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I recently received some very positive feedback from some customers using SAP Business ByDesign on a new concept I’ve been working on for our how-to demo videos. I wanted to show them what I believe is an interesting new way to present learning videos to our users. The problem I saw with our videos in past was that not only is the content admittedly not the most exciting to watch—they are learning videos, after all, and are meant to show users how to perform their daily tasks—but also the visual presentation and the language used to give the instructions was very dry. Everything in our new Cloud world is fresh and exciting, and to me, our how-to demos didn’t fit that image yet. 

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The first thing that had to be changed was the visual presentation of the demos. I started by utilizing a better HD video format and adding some of the great SAP branding elements prepared by our marketing team. I’m also now using full-screen recording to focus on the product without showing browser toolbars, and motion recording give a better feel for how our product actually works, rather than just a series of screenshots as we did in the past. I also removed the text from the screen, which was the exact same as what was being spoken.

But even with the better, more flowing presentation that came with the new visual style, I still had the feeling that I was sitting in grammar school when I watched our videos. We have so many people working hard to make our products great to use, it didn’t seem right to have the learning videos – perhaps the first stop for many new users – give such a cold and unfamiliar feeling. I wanted to give the users a feeling of familiarity, the same one they would have if their colleague were showing them how they work with the system.

To do that, I had to make sure that we were talking to the users in the same way their trusted colleague would talk to them. I’m a member of a great team that produces roughly 40 how-to videos in 6 languages-English, German, Chinese, French, Spanish, and Italian-and every one of those languages except English has formal and informal second-person personal pronouns (ways of saying you). While we knew it wouldn’t be appropriate to use informal language with our customers (in German: Du; in Spanish: tu; in Chinese ; etc.), the formal form gives a polite but also unfamiliar feeling to everything you say.

To change that impression, we decided to turn the language around and instead of telling the user what to do, we bring the narrator into the video as the person performing the task by using first-person language. This style also makes it easier when writing the demo scripts to tell the user what they can, should, and must do without giving them the feeling that we’re telling them how to do their job.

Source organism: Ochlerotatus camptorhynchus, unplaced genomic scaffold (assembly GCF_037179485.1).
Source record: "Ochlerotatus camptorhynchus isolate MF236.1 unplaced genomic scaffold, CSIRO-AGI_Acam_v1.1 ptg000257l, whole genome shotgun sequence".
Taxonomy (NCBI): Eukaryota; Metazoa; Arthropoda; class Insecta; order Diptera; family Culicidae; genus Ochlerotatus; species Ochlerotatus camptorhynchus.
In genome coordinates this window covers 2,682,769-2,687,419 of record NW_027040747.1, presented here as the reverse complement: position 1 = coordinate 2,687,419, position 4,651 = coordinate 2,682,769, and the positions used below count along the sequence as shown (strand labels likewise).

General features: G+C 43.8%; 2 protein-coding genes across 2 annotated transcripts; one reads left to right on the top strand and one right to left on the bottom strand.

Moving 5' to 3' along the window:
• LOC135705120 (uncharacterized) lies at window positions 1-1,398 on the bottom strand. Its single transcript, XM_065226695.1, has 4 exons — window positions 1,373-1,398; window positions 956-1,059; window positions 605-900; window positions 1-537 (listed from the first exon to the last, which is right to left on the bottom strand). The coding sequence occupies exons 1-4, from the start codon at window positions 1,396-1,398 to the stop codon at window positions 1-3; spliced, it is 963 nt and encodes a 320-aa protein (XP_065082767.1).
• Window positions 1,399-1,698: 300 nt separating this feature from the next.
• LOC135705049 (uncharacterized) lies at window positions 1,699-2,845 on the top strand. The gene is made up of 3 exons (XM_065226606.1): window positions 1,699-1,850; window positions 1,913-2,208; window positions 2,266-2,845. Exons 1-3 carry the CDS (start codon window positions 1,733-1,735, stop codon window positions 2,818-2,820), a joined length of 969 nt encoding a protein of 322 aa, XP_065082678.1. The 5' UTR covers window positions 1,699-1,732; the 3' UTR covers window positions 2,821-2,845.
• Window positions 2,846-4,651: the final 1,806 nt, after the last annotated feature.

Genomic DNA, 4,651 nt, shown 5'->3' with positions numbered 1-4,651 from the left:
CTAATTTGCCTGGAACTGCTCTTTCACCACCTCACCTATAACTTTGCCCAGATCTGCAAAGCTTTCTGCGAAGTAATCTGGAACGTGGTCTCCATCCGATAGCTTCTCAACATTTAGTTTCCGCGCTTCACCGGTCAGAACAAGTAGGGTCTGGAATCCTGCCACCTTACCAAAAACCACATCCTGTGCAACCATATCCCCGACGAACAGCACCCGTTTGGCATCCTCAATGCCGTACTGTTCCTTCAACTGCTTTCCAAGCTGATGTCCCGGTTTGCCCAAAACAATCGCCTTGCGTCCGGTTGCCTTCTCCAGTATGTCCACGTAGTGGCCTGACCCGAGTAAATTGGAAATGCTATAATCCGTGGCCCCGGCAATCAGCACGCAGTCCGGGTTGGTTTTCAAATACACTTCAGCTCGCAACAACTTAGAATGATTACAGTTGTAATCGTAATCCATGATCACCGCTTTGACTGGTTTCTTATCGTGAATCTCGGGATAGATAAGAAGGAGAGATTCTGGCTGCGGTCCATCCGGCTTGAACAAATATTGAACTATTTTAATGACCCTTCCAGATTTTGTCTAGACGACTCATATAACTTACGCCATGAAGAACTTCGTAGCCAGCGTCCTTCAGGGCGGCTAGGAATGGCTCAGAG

As this is something very different from what we did in the past, I was eager to see how our customers would react to hearing the videos presented to them in this way. I was able to set up three separate virtual meetings (via SAP Connect) with customers to show them a pilot video I prepared. Going into the meeting, I was already convinced that this was a good direction to take our demos, and I was very pleased when all three interviews went similarly—they all LOVED the new video. I asked them especially how they felt about the language of the video, and all three said they think it fits perfectly to the style of video. One customer said he didn’t even notice that the narrator was speaking in first-person at first, but after watching the video again we agreed that was a positive experience.

Based on the overwhelmingly positive feedback not only from customers, but also from other members of our KM team, we’ve decided to revise the language of all of our how-to demos to be more people-friendly, more familiar, and more interesting to watch. To see an example of this style, see the video below, and for comparison, that same demo in the style we’ve used up till now: Create a Customer Invoice.

We’re working toward updating our how-to videos in SAP Business ByDesign in time for the August 2013 release.

Christopher Gialloreto, Cloud Knowledge Management

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